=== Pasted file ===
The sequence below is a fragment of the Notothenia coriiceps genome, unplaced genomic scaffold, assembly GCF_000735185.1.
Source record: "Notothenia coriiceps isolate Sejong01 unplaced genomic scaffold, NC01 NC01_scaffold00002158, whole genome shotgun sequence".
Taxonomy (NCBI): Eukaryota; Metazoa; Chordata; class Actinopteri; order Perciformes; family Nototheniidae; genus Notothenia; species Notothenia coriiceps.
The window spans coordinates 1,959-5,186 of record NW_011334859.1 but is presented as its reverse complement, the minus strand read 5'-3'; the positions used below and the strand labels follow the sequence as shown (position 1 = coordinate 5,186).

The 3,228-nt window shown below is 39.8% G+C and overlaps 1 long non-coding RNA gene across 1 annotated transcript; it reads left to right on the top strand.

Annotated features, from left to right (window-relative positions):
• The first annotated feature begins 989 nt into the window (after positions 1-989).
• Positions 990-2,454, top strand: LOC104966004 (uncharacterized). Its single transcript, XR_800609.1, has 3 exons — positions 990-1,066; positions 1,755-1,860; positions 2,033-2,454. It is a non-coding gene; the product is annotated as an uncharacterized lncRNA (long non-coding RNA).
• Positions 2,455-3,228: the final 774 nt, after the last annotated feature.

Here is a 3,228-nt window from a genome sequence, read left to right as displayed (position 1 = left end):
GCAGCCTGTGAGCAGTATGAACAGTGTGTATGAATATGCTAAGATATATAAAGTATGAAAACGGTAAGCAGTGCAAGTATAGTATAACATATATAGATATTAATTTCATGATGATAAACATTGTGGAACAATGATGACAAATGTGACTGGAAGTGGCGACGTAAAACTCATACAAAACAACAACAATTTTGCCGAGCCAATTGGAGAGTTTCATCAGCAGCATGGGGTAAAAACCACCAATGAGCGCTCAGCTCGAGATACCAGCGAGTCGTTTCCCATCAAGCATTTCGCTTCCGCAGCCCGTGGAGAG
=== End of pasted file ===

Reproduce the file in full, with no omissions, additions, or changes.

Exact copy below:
The sequence below is a fragment of the Notothenia coriiceps genome, unplaced genomic scaffold, assembly GCF_000735185.1.
Source record: "Notothenia coriiceps isolate Sejong01 unplaced genomic scaffold, NC01 NC01_scaffold00002158, whole genome shotgun sequence".
Taxonomy (NCBI): Eukaryota; Metazoa; Chordata; class Actinopteri; order Perciformes; family Nototheniidae; genus Notothenia; species Notothenia coriiceps.
The window spans coordinates 1,959-5,186 of record NW_011334859.1 but is presented as its reverse complement, the minus strand read 5'-3'; the positions used below and the strand labels follow the sequence as shown (position 1 = coordinate 5,186).

The 3,228-nt window shown below is 39.8% G+C and overlaps 1 long non-coding RNA gene across 1 annotated transcript; it reads left to right on the top strand.

Annotated features, from left to right (window-relative positions):
• The first annotated feature begins 989 nt into the window (after positions 1-989).
• Positions 990-2,454, top strand: LOC104966004 (uncharacterized). Its single transcript, XR_800609.1, has 3 exons — positions 990-1,066; positions 1,755-1,860; positions 2,033-2,454. It is a non-coding gene; the product is annotated as an uncharacterized lncRNA (long non-coding RNA).
• Positions 2,455-3,228: the final 774 nt, after the last annotated feature.

Here is a 3,228-nt window from a genome sequence, read left to right as displayed (position 1 = left end):
GCAGCCTGTGAGCAGTATGAACAGTGTGTATGAATATGCTAAGATATATAAAGTATGAAAACGGTAAGCAGTGCAAGTATAGTATAACATATATAGATATTAATTTCATGATGATAAACATTGTGGAACAATGATGACAAATGTGACTGGAAGTGGCGACGTAAAACTCATACAAAACAACAACAATTTTGCCGAGCCAATTGGAGAGTTTCATCAGCAGCATGGGGTAAAAACCACCAATGAGCGCTCAGCTCGAGATACCAGCGAGTCGTTTCCCATCAAGCATTTCGCTTCCGCAGCCCGTGGAGAG